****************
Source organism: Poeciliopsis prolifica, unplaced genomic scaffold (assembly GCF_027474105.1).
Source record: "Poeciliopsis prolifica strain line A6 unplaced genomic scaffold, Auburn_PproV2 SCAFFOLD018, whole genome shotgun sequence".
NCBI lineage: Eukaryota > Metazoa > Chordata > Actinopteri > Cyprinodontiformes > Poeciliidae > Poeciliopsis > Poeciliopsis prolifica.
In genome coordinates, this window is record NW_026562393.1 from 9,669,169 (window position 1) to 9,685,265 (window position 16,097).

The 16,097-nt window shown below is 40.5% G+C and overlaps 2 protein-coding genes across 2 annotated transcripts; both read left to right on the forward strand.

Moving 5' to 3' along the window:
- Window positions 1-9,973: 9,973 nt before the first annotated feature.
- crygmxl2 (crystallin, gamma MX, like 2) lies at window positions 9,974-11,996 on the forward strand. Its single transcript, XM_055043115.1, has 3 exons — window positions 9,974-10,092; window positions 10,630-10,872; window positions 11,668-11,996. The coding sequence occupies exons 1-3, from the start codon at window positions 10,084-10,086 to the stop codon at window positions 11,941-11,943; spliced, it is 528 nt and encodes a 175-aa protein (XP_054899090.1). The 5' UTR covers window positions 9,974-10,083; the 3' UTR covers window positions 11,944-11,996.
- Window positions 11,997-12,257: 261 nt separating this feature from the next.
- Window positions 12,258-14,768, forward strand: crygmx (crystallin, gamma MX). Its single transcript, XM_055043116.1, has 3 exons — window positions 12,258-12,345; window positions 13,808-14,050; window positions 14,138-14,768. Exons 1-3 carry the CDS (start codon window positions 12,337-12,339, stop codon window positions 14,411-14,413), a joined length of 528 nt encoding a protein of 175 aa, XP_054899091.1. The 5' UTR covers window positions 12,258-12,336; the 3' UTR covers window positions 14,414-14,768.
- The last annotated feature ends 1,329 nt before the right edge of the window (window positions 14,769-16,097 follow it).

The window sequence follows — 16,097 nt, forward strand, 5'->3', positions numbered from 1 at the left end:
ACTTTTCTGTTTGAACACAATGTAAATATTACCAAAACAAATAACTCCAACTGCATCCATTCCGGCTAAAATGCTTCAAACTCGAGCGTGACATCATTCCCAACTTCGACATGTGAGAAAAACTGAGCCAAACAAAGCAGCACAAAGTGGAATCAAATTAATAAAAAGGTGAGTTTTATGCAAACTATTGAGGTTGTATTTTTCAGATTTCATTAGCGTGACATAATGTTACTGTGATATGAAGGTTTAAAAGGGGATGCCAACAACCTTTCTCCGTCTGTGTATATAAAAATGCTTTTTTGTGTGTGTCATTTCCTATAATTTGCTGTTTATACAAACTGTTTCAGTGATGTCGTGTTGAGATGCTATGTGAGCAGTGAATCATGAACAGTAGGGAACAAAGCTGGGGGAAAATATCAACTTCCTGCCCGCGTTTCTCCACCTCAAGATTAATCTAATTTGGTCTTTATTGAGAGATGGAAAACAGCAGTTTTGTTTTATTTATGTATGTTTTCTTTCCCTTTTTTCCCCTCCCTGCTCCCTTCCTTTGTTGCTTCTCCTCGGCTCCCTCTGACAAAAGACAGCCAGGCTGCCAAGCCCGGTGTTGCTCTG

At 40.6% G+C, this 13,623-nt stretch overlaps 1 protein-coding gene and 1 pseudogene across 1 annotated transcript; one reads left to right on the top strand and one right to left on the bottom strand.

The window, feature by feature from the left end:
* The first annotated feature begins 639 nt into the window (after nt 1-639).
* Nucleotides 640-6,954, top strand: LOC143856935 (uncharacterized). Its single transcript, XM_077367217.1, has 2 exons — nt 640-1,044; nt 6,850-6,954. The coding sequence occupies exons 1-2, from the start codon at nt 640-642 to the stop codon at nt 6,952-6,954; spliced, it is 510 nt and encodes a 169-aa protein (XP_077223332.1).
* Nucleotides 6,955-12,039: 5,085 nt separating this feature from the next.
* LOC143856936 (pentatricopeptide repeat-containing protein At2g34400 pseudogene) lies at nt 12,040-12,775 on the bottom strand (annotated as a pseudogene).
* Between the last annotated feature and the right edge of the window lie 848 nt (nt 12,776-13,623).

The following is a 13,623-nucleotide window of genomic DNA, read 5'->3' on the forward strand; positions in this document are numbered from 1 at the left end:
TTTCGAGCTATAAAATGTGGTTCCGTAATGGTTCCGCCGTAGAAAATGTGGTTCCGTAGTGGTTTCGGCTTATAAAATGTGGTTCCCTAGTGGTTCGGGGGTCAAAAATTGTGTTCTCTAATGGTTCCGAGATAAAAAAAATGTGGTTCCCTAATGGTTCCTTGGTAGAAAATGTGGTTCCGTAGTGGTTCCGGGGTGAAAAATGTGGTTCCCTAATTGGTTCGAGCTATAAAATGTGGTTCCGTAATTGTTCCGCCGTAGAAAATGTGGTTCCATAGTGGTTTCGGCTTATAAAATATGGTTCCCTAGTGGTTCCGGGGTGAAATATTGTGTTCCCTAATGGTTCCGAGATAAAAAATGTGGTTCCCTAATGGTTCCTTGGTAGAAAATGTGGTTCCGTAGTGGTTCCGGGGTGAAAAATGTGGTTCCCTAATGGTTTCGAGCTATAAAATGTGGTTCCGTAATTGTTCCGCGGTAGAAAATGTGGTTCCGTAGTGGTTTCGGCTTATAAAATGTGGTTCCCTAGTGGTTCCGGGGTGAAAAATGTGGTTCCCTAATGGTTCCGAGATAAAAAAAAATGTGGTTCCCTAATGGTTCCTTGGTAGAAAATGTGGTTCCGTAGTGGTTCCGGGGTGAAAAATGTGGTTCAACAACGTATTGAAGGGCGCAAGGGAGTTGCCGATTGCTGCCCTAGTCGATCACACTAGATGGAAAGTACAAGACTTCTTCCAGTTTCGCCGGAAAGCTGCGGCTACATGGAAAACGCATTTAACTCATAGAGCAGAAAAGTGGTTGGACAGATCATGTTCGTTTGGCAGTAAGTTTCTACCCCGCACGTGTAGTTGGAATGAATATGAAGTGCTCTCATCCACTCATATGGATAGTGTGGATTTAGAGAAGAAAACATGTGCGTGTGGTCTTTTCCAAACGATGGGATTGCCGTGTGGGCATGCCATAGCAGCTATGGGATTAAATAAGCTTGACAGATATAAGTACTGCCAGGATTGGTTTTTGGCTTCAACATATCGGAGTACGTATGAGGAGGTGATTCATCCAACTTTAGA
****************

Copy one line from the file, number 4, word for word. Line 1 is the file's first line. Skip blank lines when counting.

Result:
In genome coordinates, this window is record NW_026562393.1 from 9,669,169 (window position 1) to 9,685,265 (window position 16,097).